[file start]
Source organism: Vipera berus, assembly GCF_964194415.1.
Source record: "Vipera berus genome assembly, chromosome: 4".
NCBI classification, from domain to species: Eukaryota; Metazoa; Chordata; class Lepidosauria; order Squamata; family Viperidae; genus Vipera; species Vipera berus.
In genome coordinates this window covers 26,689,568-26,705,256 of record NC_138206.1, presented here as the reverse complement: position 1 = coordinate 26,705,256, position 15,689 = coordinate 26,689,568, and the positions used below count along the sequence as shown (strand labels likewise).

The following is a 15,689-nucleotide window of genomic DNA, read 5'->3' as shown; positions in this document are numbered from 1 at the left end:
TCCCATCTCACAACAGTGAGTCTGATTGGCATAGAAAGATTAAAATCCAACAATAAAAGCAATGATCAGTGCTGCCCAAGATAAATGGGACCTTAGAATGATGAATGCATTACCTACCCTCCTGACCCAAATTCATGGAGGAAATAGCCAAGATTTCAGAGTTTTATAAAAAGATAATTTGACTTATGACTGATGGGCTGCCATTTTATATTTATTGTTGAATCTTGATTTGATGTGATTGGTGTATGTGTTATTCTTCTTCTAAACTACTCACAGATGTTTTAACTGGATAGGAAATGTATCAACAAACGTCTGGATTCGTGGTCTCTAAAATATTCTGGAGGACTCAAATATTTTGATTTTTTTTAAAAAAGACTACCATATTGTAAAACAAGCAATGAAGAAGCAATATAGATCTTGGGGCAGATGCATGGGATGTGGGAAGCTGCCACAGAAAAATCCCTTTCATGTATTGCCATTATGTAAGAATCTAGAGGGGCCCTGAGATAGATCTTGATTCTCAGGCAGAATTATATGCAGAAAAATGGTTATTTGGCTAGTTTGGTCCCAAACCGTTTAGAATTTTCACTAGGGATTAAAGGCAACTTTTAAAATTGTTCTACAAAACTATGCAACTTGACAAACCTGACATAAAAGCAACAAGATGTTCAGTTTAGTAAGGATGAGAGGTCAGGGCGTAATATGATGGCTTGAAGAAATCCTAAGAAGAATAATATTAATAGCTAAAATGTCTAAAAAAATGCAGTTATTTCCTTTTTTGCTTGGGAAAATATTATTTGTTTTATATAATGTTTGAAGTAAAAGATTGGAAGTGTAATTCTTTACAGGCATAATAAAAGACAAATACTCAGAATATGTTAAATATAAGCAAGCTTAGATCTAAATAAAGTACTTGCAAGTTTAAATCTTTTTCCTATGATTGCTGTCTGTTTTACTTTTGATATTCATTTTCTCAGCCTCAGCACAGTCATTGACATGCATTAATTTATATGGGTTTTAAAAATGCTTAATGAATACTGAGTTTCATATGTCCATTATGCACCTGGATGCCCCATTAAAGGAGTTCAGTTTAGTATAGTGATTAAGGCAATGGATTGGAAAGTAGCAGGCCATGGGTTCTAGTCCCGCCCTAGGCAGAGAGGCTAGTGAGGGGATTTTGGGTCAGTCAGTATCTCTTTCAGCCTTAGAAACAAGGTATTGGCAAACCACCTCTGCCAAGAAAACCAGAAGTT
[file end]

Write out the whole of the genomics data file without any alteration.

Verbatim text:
Source organism: Vipera berus, assembly GCF_964194415.1.
Source record: "Vipera berus genome assembly, chromosome: 4".
NCBI classification, from domain to species: Eukaryota; Metazoa; Chordata; class Lepidosauria; order Squamata; family Viperidae; genus Vipera; species Vipera berus.
In genome coordinates this window covers 26,689,568-26,705,256 of record NC_138206.1, presented here as the reverse complement: position 1 = coordinate 26,705,256, position 15,689 = coordinate 26,689,568, and the positions used below count along the sequence as shown (strand labels likewise).

The following is a 15,689-nucleotide window of genomic DNA, read 5'->3' as shown; positions in this document are numbered from 1 at the left end:
TCCCATCTCACAACAGTGAGTCTGATTGGCATAGAAAGATTAAAATCCAACAATAAAAGCAATGATCAGTGCTGCCCAAGATAAATGGGACCTTAGAATGATGAATGCATTACCTACCCTCCTGACCCAAATTCATGGAGGAAATAGCCAAGATTTCAGAGTTTTATAAAAAGATAATTTGACTTATGACTGATGGGCTGCCATTTTATATTTATTGTTGAATCTTGATTTGATGTGATTGGTGTATGTGTTATTCTTCTTCTAAACTACTCACAGATGTTTTAACTGGATAGGAAATGTATCAACAAACGTCTGGATTCGTGGTCTCTAAAATATTCTGGAGGACTCAAATATTTTGATTTTTTTTAAAAAAGACTACCATATTGTAAAACAAGCAATGAAGAAGCAATATAGATCTTGGGGCAGATGCATGGGATGTGGGAAGCTGCCACAGAAAAATCCCTTTCATGTATTGCCATTATGTAAGAATCTAGAGGGGCCCTGAGATAGATCTTGATTCTCAGGCAGAATTATATGCAGAAAAATGGTTATTTGGCTAGTTTGGTCCCAAACCGTTTAGAATTTTCACTAGGGATTAAAGGCAACTTTTAAAATTGTTCTACAAAACTATGCAACTTGACAAACCTGACATAAAAGCAACAAGATGTTCAGTTTAGTAAGGATGAGAGGTCAGGGCGTAATATGATGGCTTGAAGAAATCCTAAGAAGAATAATATTAATAGCTAAAATGTCTAAAAAAATGCAGTTATTTCCTTTTTTGCTTGGGAAAATATTATTTGTTTTATATAATGTTTGAAGTAAAAGATTGGAAGTGTAATTCTTTACAGGCATAATAAAAGACAAATACTCAGAATATGTTAAATATAAGCAAGCTTAGATCTAAATAAAGTACTTGCAAGTTTAAATCTTTTTCCTATGATTGCTGTCTGTTTTACTTTTGATATTCATTTTCTCAGCCTCAGCACAGTCATTGACATGCATTAATTTATATGGGTTTTAAAAATGCTTAATGAATACTGAGTTTCATATGTCCATTATGCACCTGGATGCCCCATTAAAGGAGTTCAGTTTAGTATAGTGATTAAGGCAATGGATTGGAAAGTAGCAGGCCATGGGTTCTAGTCCCGCCCTAGGCAGAGAGGCTAGTGAGGGGATTTTGGGTCAGTCAGTATCTCTTTCAGCCTTAGAAACAAGGTATTGGCAAACCACCTCTGCCAAGAAAACCAGAAGTT